Parcel detects most references in HTML to other files (such as
<meta property="og:image">) and processes them as well. These references are rewritten so that they link to the correct output files. Relative filenames are resolved relative to the current HTML file.
<script> tags just like the browser does natively. By default, scripts execute in a global environment, and features like
require are not supported. However, when a
<script type="module"> is used, scripts are treated as modules in their own scope, and can import and export other modules. Features like dynamic
new Worker, and
navigator.serviceWorker.register are supported in both module and classic scripts. In general, you will want to use
<script type="module"> for modern code, however, for legacy scripts like some older libraries that rely on being executed in a global environment, you can use a script without a
One noteworthy aspect of this is that
<script type="module"> automatically transpiles to a modern browser target, which will generally be much smaller than transpiling for old browsers. If not all of your browser targets support ES modules natively, then Parcel will also automatically generate a
nomodule fallback, which will be transpiled to your lowest browser target. See the Generic Webapp guide for more details.
¶ Inline script and style tags
<style> tags with text content are also processed just like standalone files and the generated bundles are inserted back into the HTML file. The
type="module" attribute on script tags works just as described above for external scripts. However, if not all of your browser targets support ES modules natively, Parcel will only compile inline scripts to that target and will not output ESM in order to keep the generated HTML small.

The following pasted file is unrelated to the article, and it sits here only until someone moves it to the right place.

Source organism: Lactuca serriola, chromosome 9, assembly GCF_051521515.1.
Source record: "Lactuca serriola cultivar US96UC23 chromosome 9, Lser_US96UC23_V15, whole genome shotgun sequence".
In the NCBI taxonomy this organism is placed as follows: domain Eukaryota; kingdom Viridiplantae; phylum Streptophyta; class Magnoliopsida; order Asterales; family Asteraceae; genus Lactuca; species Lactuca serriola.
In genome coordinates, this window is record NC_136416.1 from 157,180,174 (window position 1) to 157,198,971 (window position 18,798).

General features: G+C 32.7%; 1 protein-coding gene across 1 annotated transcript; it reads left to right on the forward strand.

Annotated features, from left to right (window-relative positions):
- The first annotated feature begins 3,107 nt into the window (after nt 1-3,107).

style properties on HTML elements are turned into CSS assets, then PostCSS plugins are applied if configured and the result gets minified.
<div style="-moz-text-decoration:underline red;text-decoration:underline red">
PostHTML is a tool for transforming HTML with plugins. You can configure PostHTML by creating a configuration file using one of these names:
.posthtmlrc (JSON, strongly recommend),
Install plugins in your app:
yarn add posthtml-doctype
Then, create a config file:
Plugins are specified in the plugins object as keys, and options are defined using object values. If there are no options for a plugin, just set it to
true or an empty object instead, another example:
For some plugins that require passing a method as a configuration option, or to set up plugins based on
process.env.NODE_ENV, you need to use a
posthtml.config.js file for configuration, instead of
npm i posthtml-modules posthtml-shorten -D
Note that for the usage of posthtml-modules defined locals cannot have a hyphen/dash (
-) within their name, otherwise Parcel fails at compilation.
Furthermore, modules do not reload with HMR, unless you modify the file where you use them (in this case index.html).
The result should be:
If minification is enabled (e.g.
parcel build without
--no-optimize) all bundles are automatically processed with htmlnano.
It can be configured according to its documentation with a .htmlnanorc (JSON) or .htmlnanorc.js file. Make sure to delete the .parcel-cache directory after changing htmlnano settings.
For example to retain HTML comments
or to not minify SVG elements.